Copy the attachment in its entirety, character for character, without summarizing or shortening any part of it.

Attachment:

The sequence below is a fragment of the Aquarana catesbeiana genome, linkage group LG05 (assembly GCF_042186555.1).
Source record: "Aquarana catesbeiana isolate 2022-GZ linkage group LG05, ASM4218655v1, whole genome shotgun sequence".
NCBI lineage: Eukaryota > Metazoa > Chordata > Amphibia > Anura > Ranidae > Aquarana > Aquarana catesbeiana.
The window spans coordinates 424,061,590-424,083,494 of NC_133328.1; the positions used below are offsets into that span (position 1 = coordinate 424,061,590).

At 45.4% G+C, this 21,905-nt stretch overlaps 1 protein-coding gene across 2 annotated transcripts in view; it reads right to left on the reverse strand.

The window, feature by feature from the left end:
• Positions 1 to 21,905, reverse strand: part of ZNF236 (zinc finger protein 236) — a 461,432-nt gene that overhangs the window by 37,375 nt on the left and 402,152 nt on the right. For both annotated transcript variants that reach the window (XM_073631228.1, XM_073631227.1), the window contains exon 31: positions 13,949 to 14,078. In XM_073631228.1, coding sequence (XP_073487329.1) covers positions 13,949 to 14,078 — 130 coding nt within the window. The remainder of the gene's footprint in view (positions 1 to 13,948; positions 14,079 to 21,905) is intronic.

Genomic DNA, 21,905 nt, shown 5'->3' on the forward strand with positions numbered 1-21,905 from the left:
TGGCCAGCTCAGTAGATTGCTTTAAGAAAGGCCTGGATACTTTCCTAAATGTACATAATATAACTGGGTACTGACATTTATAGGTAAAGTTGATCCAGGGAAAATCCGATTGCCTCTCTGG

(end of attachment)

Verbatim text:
The sequence below is a fragment of the Aquarana catesbeiana genome, linkage group LG05 (assembly GCF_042186555.1).
Source record: "Aquarana catesbeiana isolate 2022-GZ linkage group LG05, ASM4218655v1, whole genome shotgun sequence".
NCBI lineage: Eukaryota > Metazoa > Chordata > Amphibia > Anura > Ranidae > Aquarana > Aquarana catesbeiana.
The window spans coordinates 424,061,590-424,083,494 of NC_133328.1; the positions used below are offsets into that span (position 1 = coordinate 424,061,590).

At 45.4% G+C, this 21,905-nt stretch overlaps 1 protein-coding gene across 2 annotated transcripts in view; it reads right to left on the reverse strand.

The window, feature by feature from the left end:
• Positions 1 to 21,905, reverse strand: part of ZNF236 (zinc finger protein 236) — a 461,432-nt gene that overhangs the window by 37,375 nt on the left and 402,152 nt on the right. For both annotated transcript variants that reach the window (XM_073631228.1, XM_073631227.1), the window contains exon 31: positions 13,949 to 14,078. In XM_073631228.1, coding sequence (XP_073487329.1) covers positions 13,949 to 14,078 — 130 coding nt within the window. The remainder of the gene's footprint in view (positions 1 to 13,948; positions 14,079 to 21,905) is intronic.

Genomic DNA, 21,905 nt, shown 5'->3' on the forward strand with positions numbered 1-21,905 from the left:
TGGCCAGCTCAGTAGATTGCTTTAAGAAAGGCCTGGATACTTTCCTAAATGTACATAATATAACTGGGTACTGACATTTATAGGTAAAGTTGATCCAGGGAAAATCCGATTGCCTCTCTGG